A day after Australian captain Ricky Ponting refused to walk after being caught behind, waiting instead for the third umpire to decide his fate, Sachin Tendulkar showed just why the gentelemen's game is still alive and kicking as he walked back to the pavilion after edging a Ravi Rampaul delivery in the game against the West Indies at Chennai on Sunday.
The crowd at the stadium and the television spectators who were hoping to see his hundredth international hundred arrive on the colourful festival of Holi were surely disappointed, but the respect for the man touched a new high as he set yet another example of graceful conduct for the nth time.
The decision was all the more impressive because Tendulkar was playing in his 450th one-day game, extending his ODI appearance record to six more than Sri Lanka's Sanath Jayasuriya, who is second on the list of most capped players - the only other man to have played more than 400 ODIs.
Tendulkar's sporting decision to walk off despite the fact that umpire Steve Davis had not given him out was in direct contrast to Ponting standing his ground despite getting an edge to the Pakistani wicketkeeper in Colombo on Saturday.
What was even more brazen was his post-match admission that he knew he was out but always waited for the umpire's decision.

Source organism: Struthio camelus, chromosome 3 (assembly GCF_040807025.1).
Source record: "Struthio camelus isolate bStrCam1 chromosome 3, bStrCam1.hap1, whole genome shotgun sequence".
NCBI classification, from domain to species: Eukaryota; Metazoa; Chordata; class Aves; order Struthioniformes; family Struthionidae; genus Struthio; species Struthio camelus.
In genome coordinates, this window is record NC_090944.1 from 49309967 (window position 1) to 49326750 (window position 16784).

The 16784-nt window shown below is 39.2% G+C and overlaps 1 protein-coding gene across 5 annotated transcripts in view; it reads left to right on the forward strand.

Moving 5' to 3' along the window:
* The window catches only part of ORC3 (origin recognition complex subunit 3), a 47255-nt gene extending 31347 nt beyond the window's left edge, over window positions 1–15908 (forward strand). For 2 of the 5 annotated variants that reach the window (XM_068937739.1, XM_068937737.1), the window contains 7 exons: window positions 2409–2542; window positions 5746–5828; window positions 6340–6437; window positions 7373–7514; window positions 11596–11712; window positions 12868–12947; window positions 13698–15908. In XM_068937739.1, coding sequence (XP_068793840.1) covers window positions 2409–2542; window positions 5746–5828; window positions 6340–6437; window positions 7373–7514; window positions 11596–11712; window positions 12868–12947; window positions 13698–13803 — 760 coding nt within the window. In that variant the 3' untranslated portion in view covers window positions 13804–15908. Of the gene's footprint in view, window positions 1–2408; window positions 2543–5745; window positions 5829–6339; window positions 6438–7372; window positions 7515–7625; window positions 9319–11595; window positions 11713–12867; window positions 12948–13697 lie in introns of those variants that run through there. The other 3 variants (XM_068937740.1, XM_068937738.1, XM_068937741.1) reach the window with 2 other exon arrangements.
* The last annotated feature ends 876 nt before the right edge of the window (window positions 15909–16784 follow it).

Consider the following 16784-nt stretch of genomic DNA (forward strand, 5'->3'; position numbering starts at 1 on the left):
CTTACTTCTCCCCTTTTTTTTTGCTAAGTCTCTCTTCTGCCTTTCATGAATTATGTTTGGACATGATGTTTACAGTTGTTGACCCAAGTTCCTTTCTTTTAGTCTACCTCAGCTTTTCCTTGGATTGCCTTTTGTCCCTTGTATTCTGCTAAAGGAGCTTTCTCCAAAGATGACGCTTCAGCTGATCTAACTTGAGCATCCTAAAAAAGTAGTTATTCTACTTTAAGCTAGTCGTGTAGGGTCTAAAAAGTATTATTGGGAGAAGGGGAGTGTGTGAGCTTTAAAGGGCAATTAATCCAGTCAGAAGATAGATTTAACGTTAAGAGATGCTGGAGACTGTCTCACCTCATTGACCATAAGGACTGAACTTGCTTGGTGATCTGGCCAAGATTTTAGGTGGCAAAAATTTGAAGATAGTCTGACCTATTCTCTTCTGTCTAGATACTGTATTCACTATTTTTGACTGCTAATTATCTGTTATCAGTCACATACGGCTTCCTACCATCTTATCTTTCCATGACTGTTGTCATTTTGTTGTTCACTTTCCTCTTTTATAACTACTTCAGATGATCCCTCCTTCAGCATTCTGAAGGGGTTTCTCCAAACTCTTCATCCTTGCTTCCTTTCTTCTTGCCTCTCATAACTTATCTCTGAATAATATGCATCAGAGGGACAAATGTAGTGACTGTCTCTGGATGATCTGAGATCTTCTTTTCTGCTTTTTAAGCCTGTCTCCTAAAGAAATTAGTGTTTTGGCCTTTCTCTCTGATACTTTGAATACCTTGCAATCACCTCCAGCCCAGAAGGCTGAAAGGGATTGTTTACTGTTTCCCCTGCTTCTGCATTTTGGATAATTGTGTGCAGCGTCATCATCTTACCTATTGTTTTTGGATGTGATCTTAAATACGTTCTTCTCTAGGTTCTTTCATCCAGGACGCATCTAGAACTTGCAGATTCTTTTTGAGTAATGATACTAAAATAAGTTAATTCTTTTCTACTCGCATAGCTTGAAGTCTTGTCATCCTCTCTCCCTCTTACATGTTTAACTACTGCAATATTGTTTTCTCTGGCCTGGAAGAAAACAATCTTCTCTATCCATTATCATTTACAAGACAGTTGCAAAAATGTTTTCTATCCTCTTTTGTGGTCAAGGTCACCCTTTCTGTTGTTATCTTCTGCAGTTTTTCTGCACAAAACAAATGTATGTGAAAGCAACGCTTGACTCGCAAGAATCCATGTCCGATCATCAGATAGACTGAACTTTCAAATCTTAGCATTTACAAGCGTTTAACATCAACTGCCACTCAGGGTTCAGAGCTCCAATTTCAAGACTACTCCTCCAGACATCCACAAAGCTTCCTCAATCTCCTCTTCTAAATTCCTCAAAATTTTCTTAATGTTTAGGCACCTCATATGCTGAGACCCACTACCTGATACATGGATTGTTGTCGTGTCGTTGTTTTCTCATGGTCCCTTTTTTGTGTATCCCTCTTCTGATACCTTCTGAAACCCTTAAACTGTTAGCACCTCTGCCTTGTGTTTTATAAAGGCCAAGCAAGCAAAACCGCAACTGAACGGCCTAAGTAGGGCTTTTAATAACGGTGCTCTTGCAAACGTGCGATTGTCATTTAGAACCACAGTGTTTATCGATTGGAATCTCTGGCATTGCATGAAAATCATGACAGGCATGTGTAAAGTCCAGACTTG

"There were no doubts about the nick. I knew I hit but as always, I wait the umpire to give me out. That's the way I've always played the game," he said.
Asked by pundits shocked at Ponting's admission that he openly breached one of the game's unwritten rules, Ponting replied: "That's right, the umpire gave me not out."
But Tendulkar's walk isn't the only gentelemanly gesture that has been seen in the World Cup. And there are at least two moments that come to the mind where the unwritten rules of the game were upheld in a display of the highest spirit of the game.
In 1987, Pakistan took on West Indies in a must-win match as Courtney Walsh was bowling the last over. With one ball left, the tension was at fever pitch and non-striker Saleem Jaffar backed up too far. Walsh, who could have run him out and won the game for his team, warned the batsman instead and walked back to his mark to bowl again. West Indies lost the game but Walsh won over many fans for this gesture.
Then in 2003 came Adam Gilchrist's walk of fame. In the 2003 semi-final against Sri Lanka, Gilchrist decided to walk even though the umpire had ruled him not out. A decision that stunned many not only increased respect for the player but restored faith that even an Aussie could uphold the unwritten rules of the game.
Ponting's refusal to walk on Saturday yet again showed how gamesmanship has taken the backseat to competitiveness. It was imperative that chivarly and integrity in the game be restored. Thank God, God took it upon himself to set the record straight!